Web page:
All that remains to win and win consistently by 2025, defeat the Lions, and make at least a semifinal in 2027 is depth of quality and clarity of purpose in the tight five. Simpler said than done, and yet, imminently doable.
Some will say the Wallabies can only win again when more SRP clubs win more, but the truth is more complex.
The scenes in South Africa after the back-to-back Cup clearly prophecy thousands more Kolbe and Kolisi wannabes choosing rugby over soccer, and a golden decade of wider talent pool in the 2030s.
Ireland’s Test team is built on Leinster with a little help from friends. Dublin is a rugby rich city. Australia cannot replicate that, no matter how Sydney tries. But the success of Ireland in international rugby (Grand Slam, top rank, and an All Black series) made rugby one of the most popular stories, teams, and beliefs in Irish sporting history. Rory McIlroy could not wait to join his brand to the IRFU’s. The effect on schools in and outside of Dublin, Cork, and Galway, and in Ulster has been profound.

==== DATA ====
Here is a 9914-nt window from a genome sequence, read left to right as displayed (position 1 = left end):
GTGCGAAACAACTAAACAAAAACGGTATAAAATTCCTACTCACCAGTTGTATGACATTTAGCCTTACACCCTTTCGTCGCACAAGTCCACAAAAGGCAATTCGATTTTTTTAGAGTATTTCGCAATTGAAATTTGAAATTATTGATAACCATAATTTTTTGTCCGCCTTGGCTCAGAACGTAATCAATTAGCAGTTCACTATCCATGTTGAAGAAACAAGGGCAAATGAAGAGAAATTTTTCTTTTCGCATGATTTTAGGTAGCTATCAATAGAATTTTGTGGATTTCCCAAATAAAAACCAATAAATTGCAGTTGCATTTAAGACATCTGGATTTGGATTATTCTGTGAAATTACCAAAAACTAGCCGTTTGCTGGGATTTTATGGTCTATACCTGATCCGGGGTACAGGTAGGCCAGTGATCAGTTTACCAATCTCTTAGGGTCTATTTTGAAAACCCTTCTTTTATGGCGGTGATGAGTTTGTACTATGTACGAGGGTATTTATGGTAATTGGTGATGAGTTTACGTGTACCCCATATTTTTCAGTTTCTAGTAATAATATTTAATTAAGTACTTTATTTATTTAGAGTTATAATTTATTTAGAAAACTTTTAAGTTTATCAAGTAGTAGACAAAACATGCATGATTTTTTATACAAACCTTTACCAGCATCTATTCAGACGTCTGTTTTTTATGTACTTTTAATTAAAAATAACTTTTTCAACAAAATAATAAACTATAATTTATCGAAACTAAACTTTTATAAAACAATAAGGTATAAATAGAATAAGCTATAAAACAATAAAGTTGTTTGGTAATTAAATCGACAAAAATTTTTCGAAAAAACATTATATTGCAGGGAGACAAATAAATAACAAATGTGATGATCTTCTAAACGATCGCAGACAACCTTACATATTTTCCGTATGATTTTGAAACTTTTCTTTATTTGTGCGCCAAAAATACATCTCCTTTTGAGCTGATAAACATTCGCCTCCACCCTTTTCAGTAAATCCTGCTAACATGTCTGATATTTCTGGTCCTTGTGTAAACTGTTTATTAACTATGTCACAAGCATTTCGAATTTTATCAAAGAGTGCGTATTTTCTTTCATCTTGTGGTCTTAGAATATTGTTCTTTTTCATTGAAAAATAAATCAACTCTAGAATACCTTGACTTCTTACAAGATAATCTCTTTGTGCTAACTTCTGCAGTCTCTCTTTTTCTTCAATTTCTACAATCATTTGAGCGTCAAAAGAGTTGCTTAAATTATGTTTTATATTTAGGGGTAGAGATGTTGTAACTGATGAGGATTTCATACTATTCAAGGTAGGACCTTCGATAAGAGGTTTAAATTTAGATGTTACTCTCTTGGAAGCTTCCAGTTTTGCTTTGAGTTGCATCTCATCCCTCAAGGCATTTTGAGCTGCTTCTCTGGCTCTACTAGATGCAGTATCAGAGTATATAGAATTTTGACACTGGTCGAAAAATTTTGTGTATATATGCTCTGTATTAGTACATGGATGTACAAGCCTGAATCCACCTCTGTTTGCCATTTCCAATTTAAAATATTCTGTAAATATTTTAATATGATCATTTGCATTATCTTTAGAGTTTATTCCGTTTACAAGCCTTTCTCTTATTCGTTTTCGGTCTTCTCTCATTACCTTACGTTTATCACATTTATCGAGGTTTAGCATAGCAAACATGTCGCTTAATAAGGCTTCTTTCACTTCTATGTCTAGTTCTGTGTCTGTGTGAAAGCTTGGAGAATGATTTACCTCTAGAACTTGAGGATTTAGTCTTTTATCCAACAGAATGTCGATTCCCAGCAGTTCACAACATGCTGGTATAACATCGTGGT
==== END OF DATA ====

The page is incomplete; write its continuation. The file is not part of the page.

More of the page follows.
Winning is intoxicating.
Excuses around money, local competition, and grassroots begone. Wales is even more bankrupt, Fiji’s entire Cup budget was dwarfed by Eddie’s shrink bill, Argentina’s players zoom with each other more than they see each other, and the back-to-back champion is scattered to the far corners of the earth.
Australia has a sporting business climate superior to almost any other key rugby nation except France, a deeply embedded rugby culture, and the upcoming marquee events all others crave.
Thus, the gloom should be exiled. Candidates will stand up.
But instead of lapsing into the same old flawed technique of “choosing best available” which tends to limit thought and hunting lists to the familiar veteran coaches, RA should own their own domain, define the traits they want, and be brave in selection. Who dares, wins.
The Wallabies need a likable, vigorous, rigorous and humble leader who knows how to build a team of coaches around him, and accepts nothing less than a hard squad who play at a modern body height, can show his team why they lost and how they can win, understand trends in more than a monolithic manner, finds Australian rugby ingenuity again, and is honest.
The first casualty of the process should be the insistence on one nationality of hire. Why would Paul O’Connell or Jacques Nienaber stop being able to coach a lineout or a rush defence, respectively, just by hitting Australian shores?
Surely attack guru Mike Catt, a South African-Englishman who coaches in Ireland, could navigate the cultural divide; and starter play expert Joe Schmidt could probably decipher the cross-ditch code.